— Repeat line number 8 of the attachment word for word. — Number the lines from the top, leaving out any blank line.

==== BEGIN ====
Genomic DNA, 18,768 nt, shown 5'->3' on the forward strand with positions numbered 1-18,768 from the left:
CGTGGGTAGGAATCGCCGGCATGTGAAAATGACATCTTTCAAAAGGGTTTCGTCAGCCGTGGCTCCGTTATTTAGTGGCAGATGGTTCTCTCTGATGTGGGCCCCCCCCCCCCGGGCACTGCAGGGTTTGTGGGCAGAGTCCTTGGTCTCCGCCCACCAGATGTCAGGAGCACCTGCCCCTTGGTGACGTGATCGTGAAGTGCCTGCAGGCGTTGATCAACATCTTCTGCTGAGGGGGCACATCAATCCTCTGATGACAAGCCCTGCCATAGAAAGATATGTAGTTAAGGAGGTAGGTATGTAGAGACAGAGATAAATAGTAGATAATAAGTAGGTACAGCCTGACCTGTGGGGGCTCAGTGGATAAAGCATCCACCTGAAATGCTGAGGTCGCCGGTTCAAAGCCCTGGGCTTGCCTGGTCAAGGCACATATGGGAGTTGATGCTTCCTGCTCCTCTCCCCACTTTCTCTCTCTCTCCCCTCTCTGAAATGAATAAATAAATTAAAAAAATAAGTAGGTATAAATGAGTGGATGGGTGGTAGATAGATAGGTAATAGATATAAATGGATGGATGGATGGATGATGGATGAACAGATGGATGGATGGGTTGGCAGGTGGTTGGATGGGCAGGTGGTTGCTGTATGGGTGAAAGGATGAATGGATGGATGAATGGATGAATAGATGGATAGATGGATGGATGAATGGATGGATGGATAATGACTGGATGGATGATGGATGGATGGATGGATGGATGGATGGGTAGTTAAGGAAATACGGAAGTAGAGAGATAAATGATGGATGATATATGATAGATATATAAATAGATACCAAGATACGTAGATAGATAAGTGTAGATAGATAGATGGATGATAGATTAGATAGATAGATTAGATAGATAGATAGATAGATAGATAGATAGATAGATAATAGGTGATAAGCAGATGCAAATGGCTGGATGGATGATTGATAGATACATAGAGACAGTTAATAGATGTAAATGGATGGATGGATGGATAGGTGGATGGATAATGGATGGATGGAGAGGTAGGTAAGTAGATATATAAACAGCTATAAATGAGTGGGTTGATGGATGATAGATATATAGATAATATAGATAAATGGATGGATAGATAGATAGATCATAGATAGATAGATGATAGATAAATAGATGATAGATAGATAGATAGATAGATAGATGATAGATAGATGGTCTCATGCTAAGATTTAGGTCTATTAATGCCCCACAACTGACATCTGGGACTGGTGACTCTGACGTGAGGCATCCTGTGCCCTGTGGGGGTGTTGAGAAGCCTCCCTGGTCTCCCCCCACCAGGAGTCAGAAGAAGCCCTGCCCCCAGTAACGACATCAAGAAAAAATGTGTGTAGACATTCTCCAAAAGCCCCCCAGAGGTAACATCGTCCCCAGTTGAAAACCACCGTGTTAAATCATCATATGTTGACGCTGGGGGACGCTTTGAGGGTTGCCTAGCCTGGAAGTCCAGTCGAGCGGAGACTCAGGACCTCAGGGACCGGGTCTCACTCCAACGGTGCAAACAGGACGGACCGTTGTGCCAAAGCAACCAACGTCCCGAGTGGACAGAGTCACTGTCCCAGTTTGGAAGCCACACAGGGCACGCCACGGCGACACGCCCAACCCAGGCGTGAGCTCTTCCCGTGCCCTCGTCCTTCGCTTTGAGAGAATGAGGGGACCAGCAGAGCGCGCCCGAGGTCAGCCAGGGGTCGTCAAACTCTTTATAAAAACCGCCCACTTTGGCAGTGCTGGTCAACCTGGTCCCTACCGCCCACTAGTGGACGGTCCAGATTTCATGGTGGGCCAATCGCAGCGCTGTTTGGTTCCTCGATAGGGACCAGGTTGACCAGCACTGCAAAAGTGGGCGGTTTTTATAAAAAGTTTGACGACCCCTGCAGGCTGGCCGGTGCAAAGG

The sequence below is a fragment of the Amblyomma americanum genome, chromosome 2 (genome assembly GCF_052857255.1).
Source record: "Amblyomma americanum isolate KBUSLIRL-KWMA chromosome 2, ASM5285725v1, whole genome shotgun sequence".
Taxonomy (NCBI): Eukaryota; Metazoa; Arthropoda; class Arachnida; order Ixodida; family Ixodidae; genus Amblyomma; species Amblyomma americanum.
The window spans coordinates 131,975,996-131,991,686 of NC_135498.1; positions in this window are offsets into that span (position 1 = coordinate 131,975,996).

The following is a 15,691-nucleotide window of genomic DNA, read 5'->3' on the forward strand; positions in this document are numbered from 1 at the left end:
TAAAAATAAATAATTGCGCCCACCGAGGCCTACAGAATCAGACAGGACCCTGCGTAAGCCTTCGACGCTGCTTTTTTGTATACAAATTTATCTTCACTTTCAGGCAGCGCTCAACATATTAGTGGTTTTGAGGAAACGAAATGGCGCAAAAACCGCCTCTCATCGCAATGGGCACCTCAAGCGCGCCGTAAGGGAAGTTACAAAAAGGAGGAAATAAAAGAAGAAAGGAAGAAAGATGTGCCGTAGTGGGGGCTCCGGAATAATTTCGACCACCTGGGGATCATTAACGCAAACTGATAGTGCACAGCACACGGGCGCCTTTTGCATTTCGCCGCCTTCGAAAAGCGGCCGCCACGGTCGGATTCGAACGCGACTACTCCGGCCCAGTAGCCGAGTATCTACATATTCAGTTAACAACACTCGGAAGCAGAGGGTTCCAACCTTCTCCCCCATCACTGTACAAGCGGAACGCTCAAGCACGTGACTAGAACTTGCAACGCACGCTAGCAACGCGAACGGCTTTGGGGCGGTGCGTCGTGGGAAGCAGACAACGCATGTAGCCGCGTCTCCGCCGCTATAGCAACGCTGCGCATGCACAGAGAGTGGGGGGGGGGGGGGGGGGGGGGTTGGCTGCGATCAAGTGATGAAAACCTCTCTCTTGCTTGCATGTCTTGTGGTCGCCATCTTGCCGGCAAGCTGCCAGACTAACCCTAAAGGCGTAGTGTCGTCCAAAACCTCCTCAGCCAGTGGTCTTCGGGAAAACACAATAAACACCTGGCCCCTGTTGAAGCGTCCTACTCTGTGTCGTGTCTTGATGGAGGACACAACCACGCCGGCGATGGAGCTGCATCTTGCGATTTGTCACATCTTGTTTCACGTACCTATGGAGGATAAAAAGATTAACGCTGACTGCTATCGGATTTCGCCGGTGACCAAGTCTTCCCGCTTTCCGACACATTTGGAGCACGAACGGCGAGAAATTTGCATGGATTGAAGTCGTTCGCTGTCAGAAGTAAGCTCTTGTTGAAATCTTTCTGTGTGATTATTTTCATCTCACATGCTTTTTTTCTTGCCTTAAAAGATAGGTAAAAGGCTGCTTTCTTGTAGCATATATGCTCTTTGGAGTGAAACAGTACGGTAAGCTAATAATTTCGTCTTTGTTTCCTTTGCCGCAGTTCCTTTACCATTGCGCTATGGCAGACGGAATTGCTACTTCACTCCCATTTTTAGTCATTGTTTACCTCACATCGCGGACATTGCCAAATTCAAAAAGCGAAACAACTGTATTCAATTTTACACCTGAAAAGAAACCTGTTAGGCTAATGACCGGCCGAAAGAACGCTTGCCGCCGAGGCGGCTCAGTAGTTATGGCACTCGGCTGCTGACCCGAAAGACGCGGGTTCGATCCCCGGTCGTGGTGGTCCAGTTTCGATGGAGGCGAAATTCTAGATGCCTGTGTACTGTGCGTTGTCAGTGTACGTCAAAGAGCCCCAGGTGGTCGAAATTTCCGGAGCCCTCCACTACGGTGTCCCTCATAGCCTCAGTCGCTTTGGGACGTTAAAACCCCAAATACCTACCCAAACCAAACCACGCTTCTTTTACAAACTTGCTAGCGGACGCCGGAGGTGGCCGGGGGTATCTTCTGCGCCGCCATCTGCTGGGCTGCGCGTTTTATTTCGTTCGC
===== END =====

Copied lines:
TAAAAATAAATAATTGCGCCCACCGAGGCCTACAGAATCAGACAGGACCCTGCGTAAGCCTTCGACGCTGCTTTTTTGTATACAAATTTATCTTCACTTTCAGGCAGCGCTCAACATATTAGTGGTTTTGAGGAAACGAAATGGCGCAAAAACCGCCTCTCATCGCAATGGGCACCTCAAGCGCGCCGTAAGGGAAGTTACAAAAAGGAGGAAATAAAAGAAGAAAGGAAGAAAGATGTGCCGTAGTGGGGGCTCCGGAATAATTTCGACCACCTGGGGATCATTAACGCAAACTGATAGTGCACAGCACACGGGCGCCTTTTGCATTTCGCCGCCTTCGAAAAGCGGCCGCCACGGTCGGATTCGAACGCGACTACTCCGGCCCAGTAGCCGAGTATCTACATATTCAGTTAACAACACTCGGAAGCAGAGGGTTCCAACCTTCTCCCCCATCACTGTACAAGCGGAACGCTCAAGCACGTGACTAGAACTTGCAACGCACGCTAGCAACGCGAACGGCTTTGGGGCGGTGCGTCGTGGGAAGCAGACAACGCATGTAGCCGCGTCTCCGCCGCTATAGCAACGCTGCGCATGCACAGAGAGTGGGGGGGGGGGGGGGGGGGGGGTTGGCTGCGATCAAGTGATGAAAACCTCTCTCTTGCTTGCATGTCTTGTGGTCGCCATCTTGCCGGCAAGCTGCCAGACTAACCCTAAAGGCGTAGTGTCGTCCAAAACCTCCTCAGCCAGTGGTCTTCGGGAAAACACAATAAACACCTGGCCCCTGTTGAAGCGTCCTACTCTGTGTCGTGTCTTGATGGAGGACACAACCACGCCGGCGATGGAGCTGCATCTTGCGATTTGTCACATCTTGTTTCACGTACCTATGGAGGATAAAAAGATTAACGCTGACTGCTATCGGATTTCGCCGGTGACCAAGTCTTCCCGCTTTCCGACACATTTGGAGCACGAACGGCGAGAAATTTGCATGGATTGAAGTCGTTCGCTGTCAGAAGTAAGCTCTTGTTGAAATCTTTCTGTGTGATTATTTTCATCTCACATGCTTTTTTTCTTGCCTTAAAAGATAGGTAAAAGGCTGCTTTCTTGTAGCATATATGCTCTTTGGAGTGAAACAGTACGGTAAGCTAATAATTTCGTCTTTGTTTCCTTTGCCGCAGTTCCTTTACCATTGCGCTATGGCAGACGGAATTGCTACTTCACTCCCATTTTTAGTCATTGTTTACCTCACATCGCGGACATTGCCAAATTCAAAAAGCGAAACAACTGTATTCAATTTTACACCTGAAAAGAAACCTGTTAGGCTAATGACCGGCCGAAAGAACGCTTGCCGCCGAGGCGGCTCAGTAGTTATGGCACTCGGCTGCTGACCCGAAAGACGCGGGTTCGATCCCCGGTCGTGGTGGTCCAGTTTCGATGGAGGCGAAATTCTAGATGCCTGTGTACTGTGCGTTGTCAGTGTACGTCAAAGAGCCCCAGGTGGTCGAAATTTCCGGAGCCCTCCACTACGGTGTCCCTCATAGCCTCAGTCGCTTTGGGACGTTAAAACCCCAAATACCTACCCAAACCAAACCACGCTTCTTTTACAAACTTGCTAGCGGACGCCGGAGGTGGCCGGGGGTATCTTCTGCGCCGCCATCTGCTGGGCTGCGCGTTTTATTTCGTTCGC